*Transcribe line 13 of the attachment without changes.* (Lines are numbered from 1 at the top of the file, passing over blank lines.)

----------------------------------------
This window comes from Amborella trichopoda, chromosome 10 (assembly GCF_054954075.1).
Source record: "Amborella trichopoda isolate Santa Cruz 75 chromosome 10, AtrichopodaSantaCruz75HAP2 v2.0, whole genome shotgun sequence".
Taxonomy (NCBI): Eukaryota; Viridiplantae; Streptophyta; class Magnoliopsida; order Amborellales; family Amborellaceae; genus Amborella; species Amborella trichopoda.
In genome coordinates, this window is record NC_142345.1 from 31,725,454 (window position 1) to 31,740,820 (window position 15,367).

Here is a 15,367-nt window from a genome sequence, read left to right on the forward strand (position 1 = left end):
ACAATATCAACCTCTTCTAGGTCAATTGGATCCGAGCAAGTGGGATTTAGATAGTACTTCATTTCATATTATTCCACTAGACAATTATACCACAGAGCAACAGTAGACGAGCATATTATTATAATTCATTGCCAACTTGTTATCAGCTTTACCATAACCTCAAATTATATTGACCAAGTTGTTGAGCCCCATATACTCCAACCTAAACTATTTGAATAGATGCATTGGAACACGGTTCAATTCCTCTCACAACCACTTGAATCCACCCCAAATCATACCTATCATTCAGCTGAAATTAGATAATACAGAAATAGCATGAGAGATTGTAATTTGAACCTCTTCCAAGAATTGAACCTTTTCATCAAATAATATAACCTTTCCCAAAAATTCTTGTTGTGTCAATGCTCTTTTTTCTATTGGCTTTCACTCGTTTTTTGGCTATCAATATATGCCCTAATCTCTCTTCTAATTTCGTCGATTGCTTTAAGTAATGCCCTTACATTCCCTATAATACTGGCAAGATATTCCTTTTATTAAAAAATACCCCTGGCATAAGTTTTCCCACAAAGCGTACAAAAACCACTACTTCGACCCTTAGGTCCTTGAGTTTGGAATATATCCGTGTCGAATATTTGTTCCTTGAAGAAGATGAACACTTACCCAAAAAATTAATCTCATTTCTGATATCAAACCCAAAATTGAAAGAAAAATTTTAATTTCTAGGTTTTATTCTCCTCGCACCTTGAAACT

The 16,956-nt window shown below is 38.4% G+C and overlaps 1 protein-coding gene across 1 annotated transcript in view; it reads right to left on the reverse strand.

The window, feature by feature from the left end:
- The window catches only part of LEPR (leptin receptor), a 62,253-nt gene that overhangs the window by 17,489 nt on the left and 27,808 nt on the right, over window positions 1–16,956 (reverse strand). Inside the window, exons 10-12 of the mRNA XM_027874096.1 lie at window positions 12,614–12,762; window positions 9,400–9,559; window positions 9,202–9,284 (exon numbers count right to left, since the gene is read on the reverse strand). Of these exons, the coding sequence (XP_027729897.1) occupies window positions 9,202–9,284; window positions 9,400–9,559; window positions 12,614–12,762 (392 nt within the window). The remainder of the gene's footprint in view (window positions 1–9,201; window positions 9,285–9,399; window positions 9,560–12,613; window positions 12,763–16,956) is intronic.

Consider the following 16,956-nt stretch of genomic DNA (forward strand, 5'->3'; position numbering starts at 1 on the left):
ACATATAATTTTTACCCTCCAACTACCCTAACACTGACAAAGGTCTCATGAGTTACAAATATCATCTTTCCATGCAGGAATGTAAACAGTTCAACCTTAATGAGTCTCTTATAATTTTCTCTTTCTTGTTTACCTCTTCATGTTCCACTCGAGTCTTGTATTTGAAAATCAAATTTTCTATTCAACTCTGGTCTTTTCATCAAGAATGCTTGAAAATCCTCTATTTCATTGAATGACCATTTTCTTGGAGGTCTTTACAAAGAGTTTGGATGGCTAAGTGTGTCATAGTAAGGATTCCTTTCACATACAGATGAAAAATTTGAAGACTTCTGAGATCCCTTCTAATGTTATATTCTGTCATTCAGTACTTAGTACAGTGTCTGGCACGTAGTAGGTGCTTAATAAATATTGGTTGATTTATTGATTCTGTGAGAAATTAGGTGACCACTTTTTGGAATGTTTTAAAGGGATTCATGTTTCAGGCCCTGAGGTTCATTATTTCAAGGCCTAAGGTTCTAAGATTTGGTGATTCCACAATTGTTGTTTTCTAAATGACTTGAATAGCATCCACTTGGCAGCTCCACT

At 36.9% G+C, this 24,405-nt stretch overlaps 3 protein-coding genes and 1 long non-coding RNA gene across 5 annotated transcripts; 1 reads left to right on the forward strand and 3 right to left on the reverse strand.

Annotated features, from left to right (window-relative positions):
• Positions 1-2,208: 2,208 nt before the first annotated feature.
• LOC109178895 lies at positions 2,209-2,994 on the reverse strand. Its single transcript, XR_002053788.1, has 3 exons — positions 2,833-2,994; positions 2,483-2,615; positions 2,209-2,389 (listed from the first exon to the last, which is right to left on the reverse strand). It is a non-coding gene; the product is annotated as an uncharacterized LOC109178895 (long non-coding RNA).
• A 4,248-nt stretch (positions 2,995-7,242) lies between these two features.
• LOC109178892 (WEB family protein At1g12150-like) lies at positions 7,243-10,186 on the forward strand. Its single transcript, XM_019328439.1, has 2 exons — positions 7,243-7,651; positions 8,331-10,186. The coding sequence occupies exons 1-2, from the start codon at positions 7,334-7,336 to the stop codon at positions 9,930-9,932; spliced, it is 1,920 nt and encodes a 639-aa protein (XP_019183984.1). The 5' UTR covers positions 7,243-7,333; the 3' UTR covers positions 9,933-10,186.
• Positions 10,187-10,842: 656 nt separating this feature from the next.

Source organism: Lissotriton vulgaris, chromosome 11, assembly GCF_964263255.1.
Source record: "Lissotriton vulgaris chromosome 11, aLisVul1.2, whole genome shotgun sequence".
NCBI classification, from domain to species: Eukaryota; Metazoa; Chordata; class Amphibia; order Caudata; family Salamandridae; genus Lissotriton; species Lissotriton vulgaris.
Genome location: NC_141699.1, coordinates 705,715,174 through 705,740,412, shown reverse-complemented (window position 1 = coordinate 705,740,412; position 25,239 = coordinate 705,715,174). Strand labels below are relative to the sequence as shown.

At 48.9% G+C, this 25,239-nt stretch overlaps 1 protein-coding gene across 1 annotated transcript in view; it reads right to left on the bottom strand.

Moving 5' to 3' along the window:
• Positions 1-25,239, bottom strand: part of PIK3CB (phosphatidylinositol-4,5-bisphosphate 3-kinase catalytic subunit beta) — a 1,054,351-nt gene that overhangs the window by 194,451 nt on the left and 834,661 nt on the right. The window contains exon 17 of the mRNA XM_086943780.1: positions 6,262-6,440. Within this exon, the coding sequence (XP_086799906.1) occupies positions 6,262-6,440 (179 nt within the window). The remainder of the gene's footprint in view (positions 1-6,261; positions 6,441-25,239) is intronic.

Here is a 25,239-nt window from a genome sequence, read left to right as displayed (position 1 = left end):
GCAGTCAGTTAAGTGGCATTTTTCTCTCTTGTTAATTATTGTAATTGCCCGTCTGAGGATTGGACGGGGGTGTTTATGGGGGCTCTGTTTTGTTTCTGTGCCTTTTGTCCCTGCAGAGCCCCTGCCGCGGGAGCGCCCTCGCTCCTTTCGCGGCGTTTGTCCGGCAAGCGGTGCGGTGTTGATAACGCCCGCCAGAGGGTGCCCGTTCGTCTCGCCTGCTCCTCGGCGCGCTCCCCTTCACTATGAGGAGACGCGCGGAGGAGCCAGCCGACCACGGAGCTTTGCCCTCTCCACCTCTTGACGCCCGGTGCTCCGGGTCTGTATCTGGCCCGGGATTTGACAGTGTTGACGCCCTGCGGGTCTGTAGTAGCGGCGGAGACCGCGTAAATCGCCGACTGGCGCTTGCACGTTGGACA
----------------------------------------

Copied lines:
Annotated features, from left to right (window-relative positions):